Sun/Oracle has recently released new updates for Java: Java 6 Update 19 on March 2010, fixing 27 security issues, and Java 6 Update 20 on April 2010, including a couple of fixes. If you have updated the Java version of your pentesting system (You did, didn't you?), you must be aware that your interception proxies won't be able to audit web applications that make use of client X.509 certificates for authentication. This specifically affects pentests on e-government and e-banking web applications making use of client certificates, such as those stored on smart cards (like some European national identity cards); in particular for Spain, dozens of websites integrate authentication through the electronic national id card, "DNI electronico" (DNIe).
The reason is that Java 6 Update 19 includes a fix for the famous SSL/TLS renegotiation vulnerability from November 2009 (CVE-2009-3555). The SSL/TLS renegotiation feature is specifically used by certificate-based client authentication, and the fix disables SSL/TLS renegotiation in the Java Secure Sockets Extension (JSSE) by default. As a result, when you try to access a web resource that requires certificate-based client authentication through the interception proxy, it generates the following Java SSL/TLS error message (javax.net.ssl.SSLException): "HelloRequest followed by an unexpected handshake message".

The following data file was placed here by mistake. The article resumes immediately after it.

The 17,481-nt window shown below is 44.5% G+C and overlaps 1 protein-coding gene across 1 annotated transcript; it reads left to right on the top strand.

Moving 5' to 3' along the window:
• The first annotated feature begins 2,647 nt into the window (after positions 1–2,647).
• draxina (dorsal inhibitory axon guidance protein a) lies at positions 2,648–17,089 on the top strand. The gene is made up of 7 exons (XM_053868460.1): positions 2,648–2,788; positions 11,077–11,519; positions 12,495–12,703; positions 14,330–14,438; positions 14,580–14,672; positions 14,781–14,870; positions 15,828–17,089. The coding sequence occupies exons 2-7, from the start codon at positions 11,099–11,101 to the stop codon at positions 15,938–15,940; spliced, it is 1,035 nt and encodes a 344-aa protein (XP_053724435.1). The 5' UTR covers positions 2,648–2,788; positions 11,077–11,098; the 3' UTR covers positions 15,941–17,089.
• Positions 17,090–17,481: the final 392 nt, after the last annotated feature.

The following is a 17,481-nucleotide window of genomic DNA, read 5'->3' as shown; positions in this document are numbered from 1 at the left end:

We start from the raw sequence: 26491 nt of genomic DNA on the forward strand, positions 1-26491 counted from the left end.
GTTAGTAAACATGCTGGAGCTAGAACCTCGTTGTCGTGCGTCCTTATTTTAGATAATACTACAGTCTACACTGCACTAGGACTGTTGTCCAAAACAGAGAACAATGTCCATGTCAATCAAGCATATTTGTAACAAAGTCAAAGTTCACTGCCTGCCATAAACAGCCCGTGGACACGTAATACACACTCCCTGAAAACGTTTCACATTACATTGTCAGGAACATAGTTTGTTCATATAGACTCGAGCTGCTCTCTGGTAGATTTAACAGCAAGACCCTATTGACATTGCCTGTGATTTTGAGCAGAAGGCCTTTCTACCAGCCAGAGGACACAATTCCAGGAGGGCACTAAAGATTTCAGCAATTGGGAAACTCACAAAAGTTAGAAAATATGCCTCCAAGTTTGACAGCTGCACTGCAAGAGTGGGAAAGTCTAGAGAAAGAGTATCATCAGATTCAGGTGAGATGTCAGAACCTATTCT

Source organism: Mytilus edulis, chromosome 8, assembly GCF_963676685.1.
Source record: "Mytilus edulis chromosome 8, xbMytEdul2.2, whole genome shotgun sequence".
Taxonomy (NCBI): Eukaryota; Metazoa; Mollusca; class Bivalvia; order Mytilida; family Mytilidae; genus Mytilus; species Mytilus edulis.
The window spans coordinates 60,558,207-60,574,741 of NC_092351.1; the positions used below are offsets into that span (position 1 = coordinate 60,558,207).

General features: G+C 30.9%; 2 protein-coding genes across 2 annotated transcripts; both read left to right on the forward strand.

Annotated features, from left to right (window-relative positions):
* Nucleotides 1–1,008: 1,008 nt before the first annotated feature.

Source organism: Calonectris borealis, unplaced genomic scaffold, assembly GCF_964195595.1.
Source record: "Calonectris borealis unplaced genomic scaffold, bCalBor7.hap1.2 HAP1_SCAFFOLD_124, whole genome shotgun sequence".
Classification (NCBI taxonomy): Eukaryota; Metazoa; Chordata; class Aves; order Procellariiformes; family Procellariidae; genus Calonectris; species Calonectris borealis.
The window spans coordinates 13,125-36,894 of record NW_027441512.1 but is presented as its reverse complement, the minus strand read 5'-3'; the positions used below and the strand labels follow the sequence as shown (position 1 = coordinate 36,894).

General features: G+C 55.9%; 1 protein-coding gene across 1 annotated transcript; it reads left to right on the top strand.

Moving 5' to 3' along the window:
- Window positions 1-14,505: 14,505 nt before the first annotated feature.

Webscarab error message:
Burp error message:
However, it is still possible to re-enable the SSL/TLS renegotiation in Java by setting the new system property
sun.security.ssl.allowUnsafeRenegotiationto true before the JSSE library is initialized. The following Windows command line launches Burp with SSL/TLS renegotiation enabled:
C:\>java -jar -Xmx512m -Dsun.security.ssl.allowUnsafeRenegotiation=true "C:\Program Files\burpsuite_pro_v1.3\burpsuite_pro_v1.3.jar"
Keep your WebApp PenTests rolling!
Shameless plug: Interested on learning the art of WebApp PenTesting? I will be teaching SANS SEC542, "Web Application Penetration Testing and Ethical Hacking", in London (May 10-15, 2010) in English and in Madrid (September 20-25, 2010) in Spanish.